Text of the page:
Why Paul Graham Is Still So Wrong
My name is Denis Shershnev, I’m CEO of 6nomads — remote-focused hiring platform for startups. While I was in the US in May I heard that Y Combinator arranges YC Startup Hiring Mixer and decided that I could be useful at this event: could talk about our study of the remote specialists market, about how my distributed team functions, what mistakes I have made myself, what I learned, and why this format is the obvious future.
Then I wrote to Ryan Choi (Ryan organizes these events for Y Combinator startups) and got this answer:
I’m used to this opinion and have heard and read it many times, but this is the most progressive accelerator of the galaxy, isn’t it?
“Let the other 95% of great programmers in”
Here we need to go back to 2014, when Paul Graham, the founder of Y Combinator, wrote a great text. You can read it yourself.
There Paul protests against the difficulties that migration policy creates for companies in need of IT talent, and proves that the domestic market can not meet this need. Here are the main points:
- There is a huge variation in ability between competent programmers and exceptional ones, and while you can train people to be competent, you can’t train them to be exceptional.
- The US has less than 5% of the world’s population. Which means if the qualities that make someone a great programmer are evenly distributed, 95% of great programmers are born outside the US.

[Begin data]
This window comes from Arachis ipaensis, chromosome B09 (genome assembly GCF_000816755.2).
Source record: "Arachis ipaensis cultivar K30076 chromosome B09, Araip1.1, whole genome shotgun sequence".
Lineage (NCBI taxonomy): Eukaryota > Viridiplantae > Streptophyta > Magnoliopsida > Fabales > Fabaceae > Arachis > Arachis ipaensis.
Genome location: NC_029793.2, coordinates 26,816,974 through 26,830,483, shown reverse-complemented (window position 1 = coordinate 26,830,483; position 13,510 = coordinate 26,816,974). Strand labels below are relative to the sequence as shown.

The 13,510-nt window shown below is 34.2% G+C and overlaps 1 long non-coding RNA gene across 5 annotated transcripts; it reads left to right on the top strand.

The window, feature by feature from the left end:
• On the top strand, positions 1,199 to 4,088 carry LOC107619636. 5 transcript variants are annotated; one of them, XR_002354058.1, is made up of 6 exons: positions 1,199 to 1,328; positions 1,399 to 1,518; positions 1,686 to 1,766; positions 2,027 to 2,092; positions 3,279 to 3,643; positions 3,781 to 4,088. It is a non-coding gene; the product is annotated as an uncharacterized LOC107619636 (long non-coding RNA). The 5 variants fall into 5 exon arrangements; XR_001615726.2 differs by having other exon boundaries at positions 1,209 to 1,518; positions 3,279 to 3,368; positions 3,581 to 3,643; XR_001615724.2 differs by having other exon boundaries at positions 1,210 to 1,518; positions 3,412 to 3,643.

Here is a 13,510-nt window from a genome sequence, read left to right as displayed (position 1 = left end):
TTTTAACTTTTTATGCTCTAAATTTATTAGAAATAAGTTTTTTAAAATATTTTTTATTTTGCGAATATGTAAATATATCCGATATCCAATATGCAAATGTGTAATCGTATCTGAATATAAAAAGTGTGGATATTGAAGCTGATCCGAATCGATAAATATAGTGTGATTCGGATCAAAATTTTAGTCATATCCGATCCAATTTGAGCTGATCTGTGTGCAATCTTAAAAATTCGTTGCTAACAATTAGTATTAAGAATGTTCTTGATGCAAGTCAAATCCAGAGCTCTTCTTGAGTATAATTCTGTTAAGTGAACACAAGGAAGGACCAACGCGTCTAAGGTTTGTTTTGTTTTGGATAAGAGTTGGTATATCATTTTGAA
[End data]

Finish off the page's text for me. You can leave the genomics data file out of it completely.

- It will always be true that most people who are great at anything are born outside the US.
- Exceptional performance implies immigration. A country with only a small percent of the world’s population will be exceptional in some field only if there are a lot of immigrants working in it.
- It could easily be the defining mistake this generation of American politicians later become famous for. Unlike other potential mistakes on that scale, it costs nothing to fix.
It’s hard to disagree, isn’t it? Paul explains, among other things, that hiring a specialist from India, Russia, or Germany is absolutely not about saving money on these employees. However, this misconception still exists. To help an employee with a visa, to relocate them to the USA, to pay a competitive salary — do you think it is similar to the desire to save money?
Even at that time, in 2014, in the thread “How Paul Graham Is Wrong” disputes erupted. The rhetoric of these disputes, in general, has not changed to this day. As always, the debate is stuck on the irreconcilable points: the variety of tools for great remote work vs the importance of magical personal communication.
«Use WordPress and P2, use Slack, use G+ Hangouts, use Skype, use any of the amazing technology that allows us to collaborate as effectively online as previous generations of companies did offline.»
«There’s friction to spontaneous collaboration and spontaneous collaboration is what people really care about when they talk about the benefits of in-person work.»
Twitter also did not stand aside:
But here is my favorite:
Back to the s̶h̶i̶t̶h̶o̶l̶e̶ future
But, let’s step back into 2019, a year when Y Combinator still strongly recommends not hiring remote employees and, God forbid, not to build distributed teams. Y Combinator’s CEO Michael Sable’s tweet looks extremely ironic in this context:
Although recent Trump’s promises sound good, to get a visa is becoming increasingly difficult, especially in those countries in the “shithole countries” category, according to Mr.Donald’s classification.
Add here the fact that Y Combinator invests $150 000 in startups. That’s great. Not so great is that the average salary of one senior developer per year is about $145 000.